Deja Vu – The New Dance Stamp

28 Jul

July 28, 2012 The United States Postal Service issues a new series of dance stamps, featuring an artist’s rendition of Isadora Duncan, Jose Limon, Katherine Dunham and Bob Fosse.  The four deceased dancers represent four diverse expressions of dance artistry.

The images have been promoted by the Dizzy Feet Foundation, [DFF] whose prime mover is Noel Lythgoe, executive producer and judge for television’s So You Think You Can Dance.  With the enabling of Congresswoman Eleanor Holmes Norton, a National Dance Day resolution was introduced in Congress, specifying the last Saturday in July as National Dance Day.  The emphasis is to promote dance education and physical fitness across the United States.

This year’s National Dance Day is Saturday, July 28, which will be observed, in part, by a Gala at the Dorothy Chandler Pavillion in Los Angeles.  The Website for DFF gives no particulars about who will dance beyond the date and an invitation to purchase tickets, including the $400 VIP category.

DFF lists three goals.  One: To provide scholarships to talented students studying at accredited dance schools,  institutions or studios.  Its  Angelina Ballerina scholarship has been awarded to a student at the American Ballet Theatre in 2012 and San Francisco Ballet Schools 2011.

There is nothing  posted regarding the criteria which qualifies said instruction.  With such a diversity of styles requiring expertise in instruction and training to achieve a professional level, the standards and those qualified to pass judgment may provide a major challenge towards those admirable goals.

Two: To establish national standards for dance education and an accreditation program to dance schools in all of the major styles of dance. It poses the question of  whether the instruction in non-Western dance forms will be included, and who are the proper evaluators of these forms. Will the styles be limited to  those which promise livelihoods for the student?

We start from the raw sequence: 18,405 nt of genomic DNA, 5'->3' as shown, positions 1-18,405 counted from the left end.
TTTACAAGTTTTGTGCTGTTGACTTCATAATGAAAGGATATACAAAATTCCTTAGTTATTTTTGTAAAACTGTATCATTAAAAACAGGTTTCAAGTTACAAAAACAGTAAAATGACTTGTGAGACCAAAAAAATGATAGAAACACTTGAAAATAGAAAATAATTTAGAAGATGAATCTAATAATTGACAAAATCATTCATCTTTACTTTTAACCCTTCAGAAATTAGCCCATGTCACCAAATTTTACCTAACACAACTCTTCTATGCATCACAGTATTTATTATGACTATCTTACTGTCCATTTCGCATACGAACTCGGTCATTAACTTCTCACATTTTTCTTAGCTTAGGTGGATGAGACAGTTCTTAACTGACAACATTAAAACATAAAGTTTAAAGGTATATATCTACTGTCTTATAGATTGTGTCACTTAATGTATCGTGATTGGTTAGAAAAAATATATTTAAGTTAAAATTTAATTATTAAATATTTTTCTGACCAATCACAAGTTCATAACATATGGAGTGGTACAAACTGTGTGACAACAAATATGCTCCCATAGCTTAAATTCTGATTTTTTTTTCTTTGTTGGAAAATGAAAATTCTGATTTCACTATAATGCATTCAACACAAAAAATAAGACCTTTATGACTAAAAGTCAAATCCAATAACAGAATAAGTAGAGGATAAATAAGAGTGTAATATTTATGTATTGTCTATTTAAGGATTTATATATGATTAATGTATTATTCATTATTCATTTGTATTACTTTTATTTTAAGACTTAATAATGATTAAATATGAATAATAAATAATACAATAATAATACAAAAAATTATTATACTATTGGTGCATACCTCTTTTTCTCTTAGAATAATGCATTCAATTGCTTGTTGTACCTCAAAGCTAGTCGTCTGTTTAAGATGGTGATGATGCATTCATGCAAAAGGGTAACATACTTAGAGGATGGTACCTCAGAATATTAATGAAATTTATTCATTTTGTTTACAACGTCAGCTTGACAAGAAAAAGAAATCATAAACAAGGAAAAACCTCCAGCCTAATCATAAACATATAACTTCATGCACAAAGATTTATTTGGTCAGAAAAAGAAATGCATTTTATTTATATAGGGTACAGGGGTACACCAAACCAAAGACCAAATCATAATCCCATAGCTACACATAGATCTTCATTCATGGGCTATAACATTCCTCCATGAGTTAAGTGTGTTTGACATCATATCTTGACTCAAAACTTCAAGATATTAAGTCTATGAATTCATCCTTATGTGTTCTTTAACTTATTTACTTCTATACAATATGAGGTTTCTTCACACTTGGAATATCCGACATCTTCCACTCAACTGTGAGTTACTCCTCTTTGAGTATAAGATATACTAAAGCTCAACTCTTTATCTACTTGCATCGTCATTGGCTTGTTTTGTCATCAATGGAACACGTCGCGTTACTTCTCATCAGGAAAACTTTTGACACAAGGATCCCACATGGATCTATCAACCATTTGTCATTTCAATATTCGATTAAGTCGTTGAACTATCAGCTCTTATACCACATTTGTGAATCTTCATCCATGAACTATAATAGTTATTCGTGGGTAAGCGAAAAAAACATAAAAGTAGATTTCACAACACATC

Three: To develop, provide, and/or support dance education programs for disadvantaged children through and with local community organizations.

A dazzling list of television connections follows the listing of the executive board: all appear to be  Southern California based.  Among the advisors I recognized the names of Kate Lydon and Rachel Moore, both with strong American Ballet Theatre  connections.

Puzzling, however, is the apparent lack of recognition of National Dance Week or International Dance Day, April 29, celebrating the birth of Jean Georges Noverre, considered the father of modern classical ballet. Is this another manifestation of the proliferation of dance events like the growth of ballets competitions, nationally and internationally.  Certainly, if funding is available, any number can and does play.

I use the term deja vu because of the late Ben Sommers, President of Capezio-BalletMakers, 1940-1976, and President of the Capezio Foundation until his death in 1985. Back in the days of the Regional Ballet Association, Ben promoted the idea of a dance stamp.  His was pretty nearly a two decade campaign before his idea materialized in four idealized images which included modern, ballet, tap and what looked like early hip-hop. While admiring his tenacity, the then small dance community was amused by Ben’s efforts.  Ben persisted, and the dance stamps became a reality.  E-Bay advertises the four,  first class stamps at $.13.

In the late ‘Thirties and early ‘Forties, Ben also was discussing physical fitness through dance with the American Association of Health, Physical Education and Recreation.

On reflection, I think Ben would be pleased that his vision is being re-energized.  Ben would also be assiduous in giving credit to  forerunners in dance organizing.  Let’s see if DFF will emulate Ben’s
admirable quality of crediting predecessors and influences.

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